The Polish Cavalry

20 September 2021

The Polish Cavalry

Adam Zamoyski uncovers why the Polish Cavalry remained a formidable weapon and vital fighting force, even into the 20th century.
Adam Zamoyski

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Description

Fighting on horseback was originally the prerogative of the privileged – in the case of Europe, the feudal knight. He displayed his wealth and status by the magnificence of his armour, which gradually limited his ability to fight anyone but another mounted knight.

The development of the longbow, the crossbow and finally gunpowder rendered him obsolete on the battlefield. In western Europe, he was replaced by more regular formations, such as, in England, Cromwell’s New Model Army. But their military value was limited, and cavalry never regained its dominance.

In Poland, cavalry continued to play a vital role. The reasons for this range from traditional ethos, social conditions, terrain, the nature of the enemy, to tactical sense and above all training, of man and horse in equal measure. As a result, Polish cavalry units were prized by the likes of Frederick the Great, Napoleon and others, who incorporated them into their own armies, thereby keeping the tradition alive, even when Poland itself had been wiped off the map. That is why, in 1919, the resurgent Polish state was able to field regiments that were able to play such an effective part in seeing off the Bolshevik invasion of Europe in 1920.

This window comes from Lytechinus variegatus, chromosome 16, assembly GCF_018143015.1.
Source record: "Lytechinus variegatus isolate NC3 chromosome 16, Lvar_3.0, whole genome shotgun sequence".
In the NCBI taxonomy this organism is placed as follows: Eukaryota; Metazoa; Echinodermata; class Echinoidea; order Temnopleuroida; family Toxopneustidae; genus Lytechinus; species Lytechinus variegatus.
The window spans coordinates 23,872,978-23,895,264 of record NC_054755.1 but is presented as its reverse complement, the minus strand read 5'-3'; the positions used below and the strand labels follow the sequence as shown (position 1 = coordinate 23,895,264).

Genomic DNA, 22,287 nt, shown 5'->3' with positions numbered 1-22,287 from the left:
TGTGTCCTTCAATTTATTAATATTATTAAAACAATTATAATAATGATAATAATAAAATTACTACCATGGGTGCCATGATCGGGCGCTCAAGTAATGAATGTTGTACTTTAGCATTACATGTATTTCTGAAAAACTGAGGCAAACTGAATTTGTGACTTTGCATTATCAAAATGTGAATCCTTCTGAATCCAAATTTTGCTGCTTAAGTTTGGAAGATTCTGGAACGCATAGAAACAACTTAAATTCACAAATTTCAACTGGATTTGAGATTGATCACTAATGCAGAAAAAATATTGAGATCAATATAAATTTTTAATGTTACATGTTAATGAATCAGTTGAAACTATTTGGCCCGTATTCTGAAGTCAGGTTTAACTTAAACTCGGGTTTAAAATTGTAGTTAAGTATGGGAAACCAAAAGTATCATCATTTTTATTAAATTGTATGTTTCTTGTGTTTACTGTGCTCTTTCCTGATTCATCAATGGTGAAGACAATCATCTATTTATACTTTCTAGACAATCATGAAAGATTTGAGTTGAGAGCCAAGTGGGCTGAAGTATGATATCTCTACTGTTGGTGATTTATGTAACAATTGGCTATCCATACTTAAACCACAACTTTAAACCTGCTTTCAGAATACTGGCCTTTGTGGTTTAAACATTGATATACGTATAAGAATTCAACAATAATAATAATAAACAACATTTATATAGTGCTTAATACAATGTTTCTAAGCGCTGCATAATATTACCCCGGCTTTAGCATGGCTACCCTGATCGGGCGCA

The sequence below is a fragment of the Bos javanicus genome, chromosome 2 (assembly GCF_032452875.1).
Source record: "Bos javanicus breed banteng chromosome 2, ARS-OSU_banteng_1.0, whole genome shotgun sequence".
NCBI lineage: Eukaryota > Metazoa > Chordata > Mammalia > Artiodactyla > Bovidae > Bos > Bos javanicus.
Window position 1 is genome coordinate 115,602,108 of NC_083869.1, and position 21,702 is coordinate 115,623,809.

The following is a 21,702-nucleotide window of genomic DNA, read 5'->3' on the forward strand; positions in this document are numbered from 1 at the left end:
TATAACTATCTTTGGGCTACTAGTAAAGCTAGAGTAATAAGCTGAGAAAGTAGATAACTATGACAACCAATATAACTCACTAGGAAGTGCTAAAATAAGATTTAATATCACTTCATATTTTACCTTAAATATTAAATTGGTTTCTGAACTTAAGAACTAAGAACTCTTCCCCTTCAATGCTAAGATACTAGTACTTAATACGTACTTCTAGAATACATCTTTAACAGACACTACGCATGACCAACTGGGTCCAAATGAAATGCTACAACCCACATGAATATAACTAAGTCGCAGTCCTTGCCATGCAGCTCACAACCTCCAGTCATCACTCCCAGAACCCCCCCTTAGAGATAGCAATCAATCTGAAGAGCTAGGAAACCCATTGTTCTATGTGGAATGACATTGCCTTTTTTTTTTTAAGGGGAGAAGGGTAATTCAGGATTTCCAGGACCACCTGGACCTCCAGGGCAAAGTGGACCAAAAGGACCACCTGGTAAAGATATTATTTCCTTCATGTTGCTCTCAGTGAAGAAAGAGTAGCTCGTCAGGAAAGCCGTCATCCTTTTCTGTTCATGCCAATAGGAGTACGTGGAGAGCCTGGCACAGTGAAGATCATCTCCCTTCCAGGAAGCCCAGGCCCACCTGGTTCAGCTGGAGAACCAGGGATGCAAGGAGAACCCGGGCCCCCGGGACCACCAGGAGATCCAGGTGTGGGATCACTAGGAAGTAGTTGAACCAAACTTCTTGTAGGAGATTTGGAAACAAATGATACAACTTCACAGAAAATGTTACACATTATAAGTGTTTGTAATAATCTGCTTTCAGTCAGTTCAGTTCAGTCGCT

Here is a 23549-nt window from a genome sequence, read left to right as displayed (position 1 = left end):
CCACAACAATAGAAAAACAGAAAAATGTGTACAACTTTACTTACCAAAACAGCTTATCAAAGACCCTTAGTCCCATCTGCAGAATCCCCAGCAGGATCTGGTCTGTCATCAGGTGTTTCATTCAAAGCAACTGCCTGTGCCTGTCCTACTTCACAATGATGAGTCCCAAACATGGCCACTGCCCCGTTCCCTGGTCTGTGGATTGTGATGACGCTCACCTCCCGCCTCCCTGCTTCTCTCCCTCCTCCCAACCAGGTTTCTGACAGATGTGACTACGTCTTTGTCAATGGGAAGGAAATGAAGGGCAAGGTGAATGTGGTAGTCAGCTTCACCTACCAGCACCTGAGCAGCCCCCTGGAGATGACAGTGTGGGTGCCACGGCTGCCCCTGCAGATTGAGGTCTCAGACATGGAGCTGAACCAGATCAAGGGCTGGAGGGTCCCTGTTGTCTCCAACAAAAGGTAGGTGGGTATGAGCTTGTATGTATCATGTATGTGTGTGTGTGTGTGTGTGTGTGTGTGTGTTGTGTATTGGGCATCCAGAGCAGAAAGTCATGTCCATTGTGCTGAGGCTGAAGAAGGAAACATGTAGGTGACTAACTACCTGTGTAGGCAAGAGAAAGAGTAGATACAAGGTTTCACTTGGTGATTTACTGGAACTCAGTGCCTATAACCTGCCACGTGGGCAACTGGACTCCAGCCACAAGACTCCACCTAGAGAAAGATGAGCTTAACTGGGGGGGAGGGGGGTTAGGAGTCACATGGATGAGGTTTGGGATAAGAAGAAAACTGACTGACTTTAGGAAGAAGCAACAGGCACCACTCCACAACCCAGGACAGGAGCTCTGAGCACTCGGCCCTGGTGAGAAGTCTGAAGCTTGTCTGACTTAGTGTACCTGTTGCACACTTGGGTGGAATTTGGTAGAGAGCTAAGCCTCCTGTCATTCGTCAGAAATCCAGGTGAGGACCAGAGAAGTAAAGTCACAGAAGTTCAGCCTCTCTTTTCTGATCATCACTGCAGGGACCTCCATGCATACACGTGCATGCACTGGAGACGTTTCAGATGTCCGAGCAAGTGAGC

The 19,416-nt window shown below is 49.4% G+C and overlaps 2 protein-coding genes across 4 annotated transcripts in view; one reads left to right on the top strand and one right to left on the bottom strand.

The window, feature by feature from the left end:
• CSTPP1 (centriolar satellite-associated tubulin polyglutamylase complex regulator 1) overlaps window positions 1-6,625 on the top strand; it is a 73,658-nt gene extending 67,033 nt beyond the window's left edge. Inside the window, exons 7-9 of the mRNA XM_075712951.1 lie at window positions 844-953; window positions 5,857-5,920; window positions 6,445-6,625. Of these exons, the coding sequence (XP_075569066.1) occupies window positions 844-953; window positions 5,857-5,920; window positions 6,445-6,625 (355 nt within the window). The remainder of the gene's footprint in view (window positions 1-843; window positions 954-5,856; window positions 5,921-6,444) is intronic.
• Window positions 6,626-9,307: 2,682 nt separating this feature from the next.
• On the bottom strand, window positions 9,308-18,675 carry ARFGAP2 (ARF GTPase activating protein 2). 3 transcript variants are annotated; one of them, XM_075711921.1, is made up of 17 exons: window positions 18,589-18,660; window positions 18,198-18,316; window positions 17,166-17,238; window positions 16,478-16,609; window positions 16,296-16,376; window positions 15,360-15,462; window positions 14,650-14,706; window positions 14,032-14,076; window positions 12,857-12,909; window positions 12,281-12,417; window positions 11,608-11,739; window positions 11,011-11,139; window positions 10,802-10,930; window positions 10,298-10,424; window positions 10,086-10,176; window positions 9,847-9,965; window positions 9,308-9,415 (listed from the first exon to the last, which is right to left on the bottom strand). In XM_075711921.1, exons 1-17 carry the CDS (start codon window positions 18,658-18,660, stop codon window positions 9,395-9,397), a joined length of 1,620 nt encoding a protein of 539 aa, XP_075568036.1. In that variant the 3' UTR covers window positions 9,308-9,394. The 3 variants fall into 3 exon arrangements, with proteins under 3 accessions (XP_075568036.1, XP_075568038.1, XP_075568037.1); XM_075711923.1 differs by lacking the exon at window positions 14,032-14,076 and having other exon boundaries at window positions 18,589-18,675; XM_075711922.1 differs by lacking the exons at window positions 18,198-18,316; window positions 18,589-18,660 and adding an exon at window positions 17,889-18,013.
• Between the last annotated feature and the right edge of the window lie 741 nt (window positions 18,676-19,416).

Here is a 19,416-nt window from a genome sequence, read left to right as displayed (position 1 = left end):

The talk will be illustrated with clips showing key points in the training of a cavalryman, and accompanied by a short film illustrating how they fought in 1920.

About the speaker

Adam Zamoyski is a British historian of Polish origin. He is the author of the bestselling 1812: Napoleon’s Fatal March on Moscow and its sequel, Rites of Peace: The Fall of Napoleon and the Congress of Vienna, as well as several other acclaimed works on key figures and aspects of European history.

His comprehensive history of Poland, The Polish Way, not only featured in the bestseller lists for several weeks when it came out in 1987, but was never out of print, even after it was superseded by Zamoyski’s Poland: A History in 2009. He has also contributed to all the major British papers and periodicals, as well as lecturing widely in England, Europe and the United States.

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